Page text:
Butt mortar is the same thing.
Also it does not handle well on a trowel.
I used Richardson mason trowels and had several thickness and shapes.

Once the block line is long enough, usually 5, the mason taps settles the block to the level string line about 3/8" proud in front of the course blocks being laid.
Masons wood string blocks

These string blocks are placed on the corner to hold a colored string, usually white, level to insure the masons can follow a artificial horizon.

Some crew lines I worked the lead mason leveled every course and everyone followed suite. Others lines I worked every second course was leveled with a 4’ masons level on both sides of the block. The lead and rear edges.

Nick, you every try laying out block?

Needs no mortar or glue and can be put together by child labour! Who needs a robot! :smiley:

An Investor’s Guide to America’s Robot Workforce

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Many times. So how do you get the corners to be level with each other, and square to each other? Those are the tough parts and I invented a system that makes them perfect every time.

You making me think again…been some time…
All self taught.

I would layout corners off the framing with a 1x3 and plumb bob.
Used wood off the framing to reference vertical and lateral lines.

As you know, fill in the ends is the name of the game.
The layout is what takes time.
Tight mortar for the starter courses.
How many slabs or brick ledges are level? Ha ha ha
Usually is by up to ><1" corner to corner on homes.
Start the best first course line you can and play you courses.
Not hard to add 1/8"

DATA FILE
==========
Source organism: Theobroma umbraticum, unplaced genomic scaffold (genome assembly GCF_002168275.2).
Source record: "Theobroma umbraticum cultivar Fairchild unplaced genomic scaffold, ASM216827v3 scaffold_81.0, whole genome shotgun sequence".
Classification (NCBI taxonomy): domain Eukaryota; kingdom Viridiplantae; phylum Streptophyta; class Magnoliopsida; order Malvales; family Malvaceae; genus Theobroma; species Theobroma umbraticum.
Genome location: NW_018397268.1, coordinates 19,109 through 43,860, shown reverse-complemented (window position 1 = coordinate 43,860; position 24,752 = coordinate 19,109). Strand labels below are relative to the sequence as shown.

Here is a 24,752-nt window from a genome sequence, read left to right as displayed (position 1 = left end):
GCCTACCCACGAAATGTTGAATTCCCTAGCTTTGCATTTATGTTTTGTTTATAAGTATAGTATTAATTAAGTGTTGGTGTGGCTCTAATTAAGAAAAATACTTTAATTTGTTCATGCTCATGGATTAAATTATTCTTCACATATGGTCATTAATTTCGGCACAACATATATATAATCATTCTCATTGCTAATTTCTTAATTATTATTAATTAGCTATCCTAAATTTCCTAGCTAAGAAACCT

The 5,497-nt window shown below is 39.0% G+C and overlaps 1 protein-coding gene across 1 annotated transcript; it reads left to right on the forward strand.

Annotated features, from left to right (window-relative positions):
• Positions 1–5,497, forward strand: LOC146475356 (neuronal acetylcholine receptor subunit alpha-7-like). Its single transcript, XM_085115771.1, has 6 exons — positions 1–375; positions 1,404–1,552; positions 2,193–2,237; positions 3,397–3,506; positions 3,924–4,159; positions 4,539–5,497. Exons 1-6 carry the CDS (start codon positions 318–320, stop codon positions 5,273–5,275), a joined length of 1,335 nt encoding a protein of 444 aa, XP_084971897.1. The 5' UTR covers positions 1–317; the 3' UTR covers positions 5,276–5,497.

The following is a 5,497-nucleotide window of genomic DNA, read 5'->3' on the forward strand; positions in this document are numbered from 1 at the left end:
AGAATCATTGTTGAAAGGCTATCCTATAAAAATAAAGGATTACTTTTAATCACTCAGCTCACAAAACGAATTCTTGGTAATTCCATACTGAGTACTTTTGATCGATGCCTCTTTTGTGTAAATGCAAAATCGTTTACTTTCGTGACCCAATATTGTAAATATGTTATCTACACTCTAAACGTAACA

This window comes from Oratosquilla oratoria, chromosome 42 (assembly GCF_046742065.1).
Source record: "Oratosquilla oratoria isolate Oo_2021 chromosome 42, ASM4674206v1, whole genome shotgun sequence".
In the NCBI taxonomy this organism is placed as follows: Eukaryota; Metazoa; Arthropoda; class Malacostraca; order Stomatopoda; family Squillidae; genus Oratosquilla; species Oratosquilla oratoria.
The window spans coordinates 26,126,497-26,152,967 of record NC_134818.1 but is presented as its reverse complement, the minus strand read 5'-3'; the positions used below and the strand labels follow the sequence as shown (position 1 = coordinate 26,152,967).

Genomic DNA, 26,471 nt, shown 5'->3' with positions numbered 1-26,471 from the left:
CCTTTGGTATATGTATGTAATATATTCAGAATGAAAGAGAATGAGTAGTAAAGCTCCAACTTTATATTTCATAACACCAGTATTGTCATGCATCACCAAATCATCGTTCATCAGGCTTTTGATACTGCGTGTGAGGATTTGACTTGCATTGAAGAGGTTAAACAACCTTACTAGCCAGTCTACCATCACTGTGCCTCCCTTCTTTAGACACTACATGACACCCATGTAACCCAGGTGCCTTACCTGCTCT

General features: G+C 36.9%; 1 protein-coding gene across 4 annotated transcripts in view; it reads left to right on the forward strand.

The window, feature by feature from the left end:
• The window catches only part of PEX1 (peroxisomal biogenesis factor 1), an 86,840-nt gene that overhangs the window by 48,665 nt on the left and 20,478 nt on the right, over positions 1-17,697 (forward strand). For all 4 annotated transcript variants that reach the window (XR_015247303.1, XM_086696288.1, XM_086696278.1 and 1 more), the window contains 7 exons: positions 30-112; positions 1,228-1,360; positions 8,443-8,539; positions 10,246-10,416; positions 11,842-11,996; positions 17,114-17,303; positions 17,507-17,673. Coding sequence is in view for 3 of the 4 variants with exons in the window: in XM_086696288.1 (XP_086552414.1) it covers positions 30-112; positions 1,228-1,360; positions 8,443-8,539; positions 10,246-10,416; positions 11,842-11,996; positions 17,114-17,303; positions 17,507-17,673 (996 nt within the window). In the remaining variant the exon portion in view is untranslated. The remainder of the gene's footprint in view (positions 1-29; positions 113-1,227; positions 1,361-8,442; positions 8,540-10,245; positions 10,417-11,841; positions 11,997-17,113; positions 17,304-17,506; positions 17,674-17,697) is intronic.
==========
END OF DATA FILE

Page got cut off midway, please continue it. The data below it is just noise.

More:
Blocks was not to my liking. No patterns and all one color.
Friggen boring unless you like lifting wights all day.

I liked laying brick at the end and had done my share of chimney’s free hand with a torpid level.
Give that a try.

Gees when I came to NACHI I got heck for using the correct masonry terminology.
Like the term, “Chimney crown.”
I will never forget that.

Thanks, Nick.
Love to work a line with you while listening to all the background noise again.
Been some time.

First square then level.
Square: 3,4,5 rule for square if you have no reference.
1: How do you get the corners square:Used wood off the framing to reference vertical and lateral lines.
2: How do you get the corners square blocks level: 24" Cast-Aluminum double vial masons level for level. A cast aluminum torpid level when I was comfortable.

I just gave away about $7,000 in masonry tools to someone I had known sense 1984. All in near new new condition. That includes 8 & 10 gauge extension cords. 300 feet. Generator, 14" gas saws-all. Electric 12" miter/ quick cut saws-all. 8 types of irons. etc…etc…etc…

Nick, like everything in life, you get comfortable with practice.
Settling the block with hand compression in a good batch of mortar brings you close. Dam close with practice.
Always had water beside me to keep the mortar on my table to the consistency I liked.
I even had Ivory dish soap on hand for laying brick on lines.
Ask an old mason about that trick/tip for keeping your mortar slippery and not to dry out on hot days or slippery on clod days :wink:

Get back to me with an answer.
Thanks again.